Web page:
Son talks about father's offense

For Bama fans wondering the Tide's offense under new Head Coach Mike Price, New York Jets offensive assistant Eric Price is about as good as sources get. <br><br>Having coached at Washington State under Price's tutelage as first a graduate assistant (1991) and then quarterbacks coach (1998-2000), Eric helped implement the offensive schemes.

And oh yeah, did we mention that Mike Price is Eric's father?

"The one-back offense is kind of like what they call the ‘West Coast offense'", Eric said. "It's not always one back, but his base set is three wide (receivers), a tight end and one back. It's flexible. He actually uses a lot of different sets."

With his ability to catch the football out of the backfield, tailback Shaud Williams should flourish in Price's offense. (Associated Press)

After finishing up his duties with Pac-10 champion Washington State, Mike Price arrived in Tuscaloosa last Saturday, anxious to get started reworking the Alabama attack. "His philosophy is a ‘spread them out, if the defense spreads out with you then run it; but if they don't spread out with you then you throw it' scheme," Eric Price explained. "He's been running that offense pretty much his whole career--everywhere he's coached.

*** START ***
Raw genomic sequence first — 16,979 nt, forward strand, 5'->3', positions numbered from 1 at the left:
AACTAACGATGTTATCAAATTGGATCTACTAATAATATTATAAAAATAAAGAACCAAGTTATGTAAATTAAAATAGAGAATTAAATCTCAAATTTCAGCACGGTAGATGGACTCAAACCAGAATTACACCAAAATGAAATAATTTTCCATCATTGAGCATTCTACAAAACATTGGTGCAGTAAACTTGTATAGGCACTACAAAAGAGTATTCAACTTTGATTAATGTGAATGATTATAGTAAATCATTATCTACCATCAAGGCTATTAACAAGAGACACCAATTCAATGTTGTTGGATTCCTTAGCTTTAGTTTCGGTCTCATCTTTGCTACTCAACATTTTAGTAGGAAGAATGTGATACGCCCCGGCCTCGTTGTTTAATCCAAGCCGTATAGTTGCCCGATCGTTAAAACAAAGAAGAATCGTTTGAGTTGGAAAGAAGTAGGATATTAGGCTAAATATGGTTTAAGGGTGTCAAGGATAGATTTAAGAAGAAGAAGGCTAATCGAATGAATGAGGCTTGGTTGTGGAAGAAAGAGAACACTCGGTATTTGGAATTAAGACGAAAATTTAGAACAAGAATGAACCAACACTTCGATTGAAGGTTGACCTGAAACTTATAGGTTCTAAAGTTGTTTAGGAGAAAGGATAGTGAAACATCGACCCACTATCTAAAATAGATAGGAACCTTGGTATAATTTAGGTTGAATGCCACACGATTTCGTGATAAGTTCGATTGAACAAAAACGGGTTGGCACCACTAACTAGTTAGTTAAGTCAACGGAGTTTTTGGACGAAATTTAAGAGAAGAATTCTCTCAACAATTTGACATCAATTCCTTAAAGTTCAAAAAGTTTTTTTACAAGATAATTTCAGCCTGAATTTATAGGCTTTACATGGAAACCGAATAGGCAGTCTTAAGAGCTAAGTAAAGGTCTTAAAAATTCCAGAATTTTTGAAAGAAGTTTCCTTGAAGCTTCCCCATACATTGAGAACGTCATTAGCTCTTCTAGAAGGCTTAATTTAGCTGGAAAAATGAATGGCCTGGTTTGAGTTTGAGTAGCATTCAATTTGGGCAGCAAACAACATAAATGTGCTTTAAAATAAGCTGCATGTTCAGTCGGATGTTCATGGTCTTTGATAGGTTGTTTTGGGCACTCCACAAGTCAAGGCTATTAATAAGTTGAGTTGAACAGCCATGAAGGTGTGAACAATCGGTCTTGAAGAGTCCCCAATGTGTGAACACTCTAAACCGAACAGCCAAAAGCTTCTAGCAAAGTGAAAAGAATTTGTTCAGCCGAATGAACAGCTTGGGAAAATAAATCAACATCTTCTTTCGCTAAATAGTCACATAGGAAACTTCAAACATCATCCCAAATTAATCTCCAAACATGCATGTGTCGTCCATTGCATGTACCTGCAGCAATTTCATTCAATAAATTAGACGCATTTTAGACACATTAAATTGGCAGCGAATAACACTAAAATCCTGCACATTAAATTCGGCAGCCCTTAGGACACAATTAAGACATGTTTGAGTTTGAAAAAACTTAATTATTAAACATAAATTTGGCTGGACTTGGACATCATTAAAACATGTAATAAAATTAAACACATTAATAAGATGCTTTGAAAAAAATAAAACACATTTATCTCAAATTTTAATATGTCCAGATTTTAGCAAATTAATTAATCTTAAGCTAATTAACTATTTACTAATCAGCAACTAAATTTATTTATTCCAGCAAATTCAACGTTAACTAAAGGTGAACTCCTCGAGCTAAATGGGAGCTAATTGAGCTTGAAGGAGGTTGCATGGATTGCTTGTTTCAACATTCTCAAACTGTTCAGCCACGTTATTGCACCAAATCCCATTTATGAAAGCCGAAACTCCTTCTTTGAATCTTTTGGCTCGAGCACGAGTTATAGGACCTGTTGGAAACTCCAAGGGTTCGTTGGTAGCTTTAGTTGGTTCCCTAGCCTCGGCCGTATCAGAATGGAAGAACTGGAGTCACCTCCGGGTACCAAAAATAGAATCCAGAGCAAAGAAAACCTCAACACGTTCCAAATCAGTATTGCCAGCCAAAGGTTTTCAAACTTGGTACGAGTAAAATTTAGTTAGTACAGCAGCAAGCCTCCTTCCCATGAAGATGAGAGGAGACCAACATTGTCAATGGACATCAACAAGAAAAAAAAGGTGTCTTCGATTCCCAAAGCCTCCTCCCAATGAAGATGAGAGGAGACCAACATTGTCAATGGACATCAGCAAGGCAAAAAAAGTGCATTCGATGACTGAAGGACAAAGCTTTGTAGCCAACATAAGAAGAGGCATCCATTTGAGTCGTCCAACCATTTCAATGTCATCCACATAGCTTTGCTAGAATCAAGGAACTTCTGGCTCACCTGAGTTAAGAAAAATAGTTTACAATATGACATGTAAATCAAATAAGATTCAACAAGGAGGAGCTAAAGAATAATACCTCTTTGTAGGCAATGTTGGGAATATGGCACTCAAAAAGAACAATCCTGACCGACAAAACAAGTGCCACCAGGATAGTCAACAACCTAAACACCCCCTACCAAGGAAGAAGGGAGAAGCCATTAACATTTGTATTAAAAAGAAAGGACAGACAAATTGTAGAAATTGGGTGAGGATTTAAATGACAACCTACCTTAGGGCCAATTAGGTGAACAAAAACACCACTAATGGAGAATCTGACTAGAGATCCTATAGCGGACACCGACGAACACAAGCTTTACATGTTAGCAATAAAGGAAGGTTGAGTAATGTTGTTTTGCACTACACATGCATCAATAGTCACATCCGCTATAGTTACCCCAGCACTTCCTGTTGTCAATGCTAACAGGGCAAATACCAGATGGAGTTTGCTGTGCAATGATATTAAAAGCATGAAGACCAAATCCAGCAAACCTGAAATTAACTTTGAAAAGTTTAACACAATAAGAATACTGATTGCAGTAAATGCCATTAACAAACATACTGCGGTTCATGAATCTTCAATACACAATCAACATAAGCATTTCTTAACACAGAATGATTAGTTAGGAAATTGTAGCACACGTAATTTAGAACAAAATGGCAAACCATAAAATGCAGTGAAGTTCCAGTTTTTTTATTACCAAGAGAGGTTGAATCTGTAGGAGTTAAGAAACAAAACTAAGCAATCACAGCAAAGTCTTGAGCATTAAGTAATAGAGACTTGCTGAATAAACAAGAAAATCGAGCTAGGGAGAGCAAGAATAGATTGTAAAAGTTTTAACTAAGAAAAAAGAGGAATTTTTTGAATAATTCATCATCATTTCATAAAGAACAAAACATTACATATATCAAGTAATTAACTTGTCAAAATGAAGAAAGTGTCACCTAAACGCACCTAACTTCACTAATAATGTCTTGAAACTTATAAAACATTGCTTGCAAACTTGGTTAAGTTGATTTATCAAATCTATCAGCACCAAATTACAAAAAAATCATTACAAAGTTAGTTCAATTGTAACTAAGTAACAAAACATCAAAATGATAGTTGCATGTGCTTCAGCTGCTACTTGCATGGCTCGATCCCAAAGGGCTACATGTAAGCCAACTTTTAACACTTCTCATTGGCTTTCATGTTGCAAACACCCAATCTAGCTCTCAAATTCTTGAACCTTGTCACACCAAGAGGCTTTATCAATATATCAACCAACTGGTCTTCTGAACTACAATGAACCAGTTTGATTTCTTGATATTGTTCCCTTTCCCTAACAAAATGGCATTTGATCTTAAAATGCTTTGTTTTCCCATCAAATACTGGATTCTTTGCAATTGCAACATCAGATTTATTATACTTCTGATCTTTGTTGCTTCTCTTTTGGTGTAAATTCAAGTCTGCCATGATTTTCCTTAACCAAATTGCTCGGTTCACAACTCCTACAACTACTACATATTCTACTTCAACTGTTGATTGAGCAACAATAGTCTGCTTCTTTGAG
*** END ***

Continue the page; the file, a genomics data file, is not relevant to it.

"Dennis Erickson ran a similar offense at Miami, at Washington State and now at Oregon State. Both those guys have been running it forever."

Respected nationwide for his innovative offensive schemes, Price has always believed in throwing the football. This past season Washington State averaged 421 yards of offense per game and scored a very good 33.2 points per outing. "It is a big-play offense," Eric Price said. "You're going to stretch the play vertically down the field. It's doesn't have quite as high a completion percentage as some other offenses, but it's a big-play offense."

In Coach Price's own words, he likes to "throw the pill down the field," forcing opposing defenses to respect the deep ball. "The passing game is based off four vertical routes down the field evenly distributed," Eric Price related. "Everything else works off of that. You're always threatening that four-vertical look."

With almost 70 percent of Washington State's yardage this season coming via the pass, it's obvious that Coach Price believes in an aerial attack. But his better teams have also been able to run the ball effectively. "That's usually the key," Eric Price acknowledged. "If a back gets over 1,000 yards then his teams win. He's had several good backs at Washington State that have gotten over 1,000 yards."

Fans shouldn't expect many standard I-formation sets, with a blocking fullback leading the way for the tailback. Deception will be key, with many formations designed to confuse opposing defenders. "He has done some two-back schemes during his career," Eric Price said. "He'll go five wides sometimes, or four wideouts and no tight end. There are a lot of different sets and variations in his offensive scheme."

Mimicking pro sets that fans will see on Sundays with NFL squads, from one down to the next the "look" Price presents to opposing defenders will change dramatically.